Fears over spending at highest level since Iraq war in 2003
Higher food and petrol prices have combined with growing fears over the impact of the global credit crunch Credit Crunch
An economic condition whereby investment capital is difficult to obtain. Banks and investors become weary of lending funds to corporations thereby driving up the price of debt products for borrowers. to push consumer confidence down at its sharpest ever rate, the Nationwide says today.
The lender's consumer confidence index Consumer Confidence Index
A measure of consumer views regarding the current economic situation and consumer expectations for the future. Information for the index is compiled and released on the last Tuesday of each month by the Conference Board, an fell 12 points last month to 86 and comes on top of a big drop recorded by the GfK NOP GfK NOP is a market research company based in London, formed in 2005 from the amalgamation of GfK Martin Hamblin and NOP World after the latter had been purchased by German research group GfK.
NOP is a member of the British Polling Council. confidence index last Friday which slipped to the lowest level since the start of the Iraq war Iraq War: see under Persian Gulf Wars.
or Second Persian Gulf War
Brief conflict in 2003 between Iraq and a combined force of troops largely from the U.S. and Great Britain; and a subsequent U.S. in 2003.
The measure of consumers' willingness to spend and separately, their feelings about the economic and employment situation in six months' time both dropped by 14 points to 63 and 83 respectively.
Fionnuala Earley, Nationwide's chief economist The Chief Economist is a single position job class having primary responsibility for the development, coordination, and production of economic and financial analysis. It is distinguished from the other economist positions by the broader scope of responsibility encompassing the , said: "We've been expecting consumers to react to the events of recent months for some time, so the fall in the index this month was not a surprise.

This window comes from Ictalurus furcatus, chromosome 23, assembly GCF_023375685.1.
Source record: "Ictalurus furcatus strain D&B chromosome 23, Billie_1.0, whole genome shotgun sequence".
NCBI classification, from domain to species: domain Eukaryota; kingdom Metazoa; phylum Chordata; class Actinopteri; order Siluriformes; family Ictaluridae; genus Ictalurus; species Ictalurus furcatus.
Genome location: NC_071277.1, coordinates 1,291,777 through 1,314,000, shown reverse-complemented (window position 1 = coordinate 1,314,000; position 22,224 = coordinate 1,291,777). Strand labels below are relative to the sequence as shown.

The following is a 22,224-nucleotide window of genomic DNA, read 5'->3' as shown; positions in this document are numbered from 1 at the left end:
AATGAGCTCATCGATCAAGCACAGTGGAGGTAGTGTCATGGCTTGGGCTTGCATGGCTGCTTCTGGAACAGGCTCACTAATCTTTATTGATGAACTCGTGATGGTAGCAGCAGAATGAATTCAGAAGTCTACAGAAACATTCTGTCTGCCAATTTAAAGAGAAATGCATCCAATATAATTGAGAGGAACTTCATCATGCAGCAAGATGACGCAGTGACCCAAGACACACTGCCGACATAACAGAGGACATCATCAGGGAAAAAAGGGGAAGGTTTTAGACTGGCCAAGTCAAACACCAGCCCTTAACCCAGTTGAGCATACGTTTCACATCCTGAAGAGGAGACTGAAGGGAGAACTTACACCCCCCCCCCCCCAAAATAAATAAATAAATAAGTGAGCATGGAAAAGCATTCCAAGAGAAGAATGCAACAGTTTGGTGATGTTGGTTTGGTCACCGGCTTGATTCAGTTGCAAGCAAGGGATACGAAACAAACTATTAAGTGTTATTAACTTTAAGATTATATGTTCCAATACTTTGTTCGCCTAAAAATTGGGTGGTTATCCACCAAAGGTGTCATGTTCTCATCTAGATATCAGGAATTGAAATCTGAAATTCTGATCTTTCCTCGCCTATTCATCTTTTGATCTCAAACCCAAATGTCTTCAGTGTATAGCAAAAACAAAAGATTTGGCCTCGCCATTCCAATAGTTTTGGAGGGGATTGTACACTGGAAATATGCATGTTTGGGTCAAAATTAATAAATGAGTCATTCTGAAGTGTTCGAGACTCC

"It is natural that consumers would think about tightening their belts this Christmas and this is reflected in the weaker spending index. Going into 2008, the expectation of at least two cuts in the base rate should begin to take pressure off finances and restore some confidence."
The Bank of England Bank of England, central bank and note-issuing institution of Great Britain. Popularly known as the Old Lady of Threadneedle Street, its main office stands on the street of that name in London. holds its latest interest rate meeting this week but most analysts expect it to leave borrowing costs at a six-year high of 5.75% because of worries over rising food and oil prices.
Separately, a report from the Recruitment and Employment Confederation and KPMG KPMG Klynveld Peat Marwick Goerdeler (accounting firm)
KPMG Kaiser Permanente Medical Group
KPMG Keiner Prüft Mehr Genau (German)
KPMG Kommen Prüfen Meckern Gehen yesterday showed a weakening in the jobs market, with permanent job and salary growth slowing, although temporary job placements continued to rise.
Alan Nolan, director at KPMG, said: "What we are seeing is that the credit crunch is tightening its grip over the economy. Whilst the job market remains broadly robust, this latest report suggests an underlying weakening with both demand for permanent staff and vacancies down on the levels earlier this year."
The Bank is concerned that higher energy prices and high levels of employment would push up wage inflation, but there is little evidence of that happening.
An index of take-home pay released today by automated payments group VocaLink suggests that wage growth slowed last month to 3.2% year-on-year from 3.4% in October.